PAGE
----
Kenneth MacMillan’s Romeo and Juliet is a fail-safe way to open a ballet season (it’s no coincidence that Birmingham Royal Ballet also chose this work to kick off its own 2021/22 season). With its eye-filling, rousing crowd scenes, Prokofiev’s transporting score and, of course, a passionate and ill-fated love story at its centre, it’s been a crowd magnet since its premiere in 1965.
For the opening of its first full season in almost two years, The Royal Ballet has thrown everything at this production, with a number of principal dancers taking on relatively modest roles. One such is newly minted principal Mayara Magri, having an absolute ball as one of the three harlots that ply their trade in the town square of Verona.
Nicholas Georgiadis’s sumptuous designs, creating scenes often reminiscent of Renaissance paintings, appear to have been spruced up and look dazzlingly fresh. The ensemble pieces show renewed vigour, with the town square brawls and sword fights particularly exciting, and the big ball at which Romeo and Juliet first meet suitably grand.
MacMillan’s meticulous storytelling is crisply clear; had you never heard of Romeo and Juliet, you’d be able to follow the story with no further aids, something present-day choreographers would do well to learn from.
Of course, the core of the ballet is the story of the young lovers Romeo and Juliet; and on opening night they were danced by principals Cesar Corrales and Francesca Hayward.
The Royal Ballet, Cesar Corrales as Romeo, Francesca Hayward as Juliet © ROH 2021 Photo: Helen Maybanks
MacMillan’s steps and inflections are set; but there is plenty of room for dancers to put their own imprint on the characters. Despite being in her late 20s, Francesca Hayward absolutely looks the part of a 14-year-old on that ill-defined cusp between childhood and adulthood. She is small, delicate and, when first seen in the nursery, as playful as a kitten.
Throughout, her Juliet remains a child overwhelmed by the magnitude of the feelings Romeo has awakened in her. She seems more driven by fate than the agent of her own destiny. In the bedroom pas de deux after their wedding night, when Romeo has to escape Verona, she is almost limp with grief, and after he’s gone she sits motionless on the bed as if stunned.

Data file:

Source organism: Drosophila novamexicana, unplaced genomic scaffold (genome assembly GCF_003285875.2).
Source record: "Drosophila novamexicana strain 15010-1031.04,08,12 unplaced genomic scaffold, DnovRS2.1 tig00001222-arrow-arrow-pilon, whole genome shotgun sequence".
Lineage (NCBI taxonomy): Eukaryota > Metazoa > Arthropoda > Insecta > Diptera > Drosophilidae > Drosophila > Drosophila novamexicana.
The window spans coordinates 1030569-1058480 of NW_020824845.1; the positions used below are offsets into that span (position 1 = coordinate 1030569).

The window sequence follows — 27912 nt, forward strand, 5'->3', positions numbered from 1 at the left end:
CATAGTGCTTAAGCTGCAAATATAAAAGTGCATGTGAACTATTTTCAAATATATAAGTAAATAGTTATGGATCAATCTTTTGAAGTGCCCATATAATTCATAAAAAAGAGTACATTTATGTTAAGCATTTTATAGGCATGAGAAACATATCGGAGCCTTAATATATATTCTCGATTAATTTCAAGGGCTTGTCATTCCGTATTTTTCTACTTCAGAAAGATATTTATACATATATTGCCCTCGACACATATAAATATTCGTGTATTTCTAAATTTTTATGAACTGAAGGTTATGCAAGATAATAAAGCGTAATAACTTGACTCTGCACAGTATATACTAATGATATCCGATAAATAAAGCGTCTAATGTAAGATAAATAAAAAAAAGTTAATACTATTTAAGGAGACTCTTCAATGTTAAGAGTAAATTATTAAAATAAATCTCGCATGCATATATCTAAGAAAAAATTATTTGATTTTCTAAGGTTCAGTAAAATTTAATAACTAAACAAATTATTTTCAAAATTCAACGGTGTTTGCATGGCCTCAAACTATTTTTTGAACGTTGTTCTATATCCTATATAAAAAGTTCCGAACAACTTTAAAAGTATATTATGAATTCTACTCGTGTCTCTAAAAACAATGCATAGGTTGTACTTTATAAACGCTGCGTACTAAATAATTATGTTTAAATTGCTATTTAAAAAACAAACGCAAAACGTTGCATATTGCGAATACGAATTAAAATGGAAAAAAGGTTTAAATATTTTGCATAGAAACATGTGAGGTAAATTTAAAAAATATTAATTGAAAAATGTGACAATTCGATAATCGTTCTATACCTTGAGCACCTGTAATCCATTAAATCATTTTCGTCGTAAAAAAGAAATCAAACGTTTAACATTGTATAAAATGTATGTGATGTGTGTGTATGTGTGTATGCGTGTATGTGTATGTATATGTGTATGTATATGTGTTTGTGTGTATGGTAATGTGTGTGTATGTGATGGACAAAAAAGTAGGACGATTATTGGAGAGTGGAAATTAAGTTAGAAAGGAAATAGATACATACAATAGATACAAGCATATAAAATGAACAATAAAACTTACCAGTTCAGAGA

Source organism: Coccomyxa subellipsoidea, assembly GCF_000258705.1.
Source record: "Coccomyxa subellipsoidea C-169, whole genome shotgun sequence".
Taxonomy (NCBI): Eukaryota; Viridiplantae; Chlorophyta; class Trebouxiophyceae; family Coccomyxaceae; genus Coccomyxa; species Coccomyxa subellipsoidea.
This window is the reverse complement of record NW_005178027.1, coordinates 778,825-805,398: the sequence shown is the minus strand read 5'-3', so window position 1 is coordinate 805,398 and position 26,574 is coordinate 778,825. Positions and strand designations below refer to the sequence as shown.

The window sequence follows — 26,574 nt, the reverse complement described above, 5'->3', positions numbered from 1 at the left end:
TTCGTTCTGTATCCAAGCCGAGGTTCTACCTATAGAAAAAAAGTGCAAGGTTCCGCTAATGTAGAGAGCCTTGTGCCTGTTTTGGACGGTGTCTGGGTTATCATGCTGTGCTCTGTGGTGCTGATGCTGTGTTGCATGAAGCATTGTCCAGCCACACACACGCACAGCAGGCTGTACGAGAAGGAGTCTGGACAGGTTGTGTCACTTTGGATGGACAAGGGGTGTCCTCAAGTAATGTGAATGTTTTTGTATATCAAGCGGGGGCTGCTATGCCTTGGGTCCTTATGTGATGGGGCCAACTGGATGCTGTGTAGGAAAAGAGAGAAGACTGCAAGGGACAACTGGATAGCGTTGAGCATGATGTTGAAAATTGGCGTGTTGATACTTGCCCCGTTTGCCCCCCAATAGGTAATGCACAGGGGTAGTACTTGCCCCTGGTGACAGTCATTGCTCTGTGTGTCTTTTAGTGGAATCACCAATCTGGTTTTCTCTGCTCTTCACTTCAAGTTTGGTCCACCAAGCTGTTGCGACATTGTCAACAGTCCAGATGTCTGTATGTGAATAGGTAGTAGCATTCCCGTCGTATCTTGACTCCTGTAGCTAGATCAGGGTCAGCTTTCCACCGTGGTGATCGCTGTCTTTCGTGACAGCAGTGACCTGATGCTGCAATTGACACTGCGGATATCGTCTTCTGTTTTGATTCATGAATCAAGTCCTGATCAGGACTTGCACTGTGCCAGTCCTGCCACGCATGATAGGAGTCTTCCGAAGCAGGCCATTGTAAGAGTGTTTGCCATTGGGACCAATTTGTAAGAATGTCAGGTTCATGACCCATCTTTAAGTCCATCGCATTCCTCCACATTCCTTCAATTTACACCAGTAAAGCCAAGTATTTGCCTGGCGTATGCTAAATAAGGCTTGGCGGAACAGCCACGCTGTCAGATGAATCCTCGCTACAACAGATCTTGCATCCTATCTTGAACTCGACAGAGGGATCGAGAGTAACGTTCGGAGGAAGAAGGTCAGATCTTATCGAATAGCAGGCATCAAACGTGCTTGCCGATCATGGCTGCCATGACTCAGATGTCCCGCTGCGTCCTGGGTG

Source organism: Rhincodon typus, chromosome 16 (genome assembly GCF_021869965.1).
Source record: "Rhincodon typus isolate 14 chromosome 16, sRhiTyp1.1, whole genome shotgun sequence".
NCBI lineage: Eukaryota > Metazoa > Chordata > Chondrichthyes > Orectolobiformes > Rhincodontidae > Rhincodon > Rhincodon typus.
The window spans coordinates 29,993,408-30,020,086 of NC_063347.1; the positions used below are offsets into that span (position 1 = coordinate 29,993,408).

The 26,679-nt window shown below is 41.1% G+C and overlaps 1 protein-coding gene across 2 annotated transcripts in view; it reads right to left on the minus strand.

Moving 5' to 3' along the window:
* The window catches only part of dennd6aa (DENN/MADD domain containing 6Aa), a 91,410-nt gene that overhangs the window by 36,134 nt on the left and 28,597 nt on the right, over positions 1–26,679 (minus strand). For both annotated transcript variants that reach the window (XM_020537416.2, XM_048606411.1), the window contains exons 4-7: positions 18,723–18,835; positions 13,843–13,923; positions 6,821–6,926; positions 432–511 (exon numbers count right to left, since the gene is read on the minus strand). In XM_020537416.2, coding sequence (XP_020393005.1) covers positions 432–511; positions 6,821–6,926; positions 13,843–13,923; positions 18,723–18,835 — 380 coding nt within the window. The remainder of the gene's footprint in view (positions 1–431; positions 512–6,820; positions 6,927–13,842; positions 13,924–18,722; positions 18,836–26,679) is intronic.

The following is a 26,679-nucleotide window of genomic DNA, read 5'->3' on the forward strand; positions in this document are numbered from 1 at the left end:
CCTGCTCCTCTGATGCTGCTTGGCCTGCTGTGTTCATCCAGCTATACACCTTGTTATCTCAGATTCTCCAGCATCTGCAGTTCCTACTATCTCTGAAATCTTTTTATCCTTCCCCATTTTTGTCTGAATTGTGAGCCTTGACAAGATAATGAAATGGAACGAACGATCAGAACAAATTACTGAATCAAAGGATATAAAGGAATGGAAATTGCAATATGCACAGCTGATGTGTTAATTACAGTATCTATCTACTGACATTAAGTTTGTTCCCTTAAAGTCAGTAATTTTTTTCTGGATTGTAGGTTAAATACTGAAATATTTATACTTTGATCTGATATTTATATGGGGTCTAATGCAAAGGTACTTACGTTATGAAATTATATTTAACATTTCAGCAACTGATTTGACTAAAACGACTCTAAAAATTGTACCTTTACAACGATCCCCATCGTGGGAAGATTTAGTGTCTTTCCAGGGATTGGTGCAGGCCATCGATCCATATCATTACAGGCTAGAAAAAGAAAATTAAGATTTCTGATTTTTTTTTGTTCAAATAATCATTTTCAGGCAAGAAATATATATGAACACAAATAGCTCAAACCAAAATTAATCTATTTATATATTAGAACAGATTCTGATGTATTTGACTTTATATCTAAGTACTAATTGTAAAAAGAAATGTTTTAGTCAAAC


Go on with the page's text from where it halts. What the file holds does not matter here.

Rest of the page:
The Royal Ballet, Francesca Hayward as Juliet © ROH 2021 Photo: Helen Maybanks
As Romeo, Cesar Corrales is more reckless Latin lover than young Veronese nobleman, impulsive though Romeo was. His partnership with Hayward is convincing, though their pas de deux never gave us the kind of abandon that lifts their love to soaring and heart-rending heights.
Marcelino Sambé was a fine Mercutio, with first soloist James Hay an unusually compelling Benvolio; Matthew Ball has a fine line in villains, though his Tybalt is a little one-note: arrogant, cruel, entitled, until the final minute when he regrets his dishonourable killing of Mercutio.
One last word for Gary Avis, one of the Royal Ballet great artists, who gave us a cogent Lord Capulet, his every intervention adding heft and context to the story.
As the season continues, a variety of different casts will take on the main roles.
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|What||The Royal Ballet, Romeo and Juliet review|
|Where||Royal Opera House, Bow Street, Covent Garden, London, WC2E 9DD | MAP|
|Nearest tube||Covent Garden (underground)|
05 Oct 21 – 25 Feb 22, Most evenings at 19:30. Some 19:00 starts. Mats also available. Check website for full details. Dur.: 2 hours 50 mins approx inc 2 intervals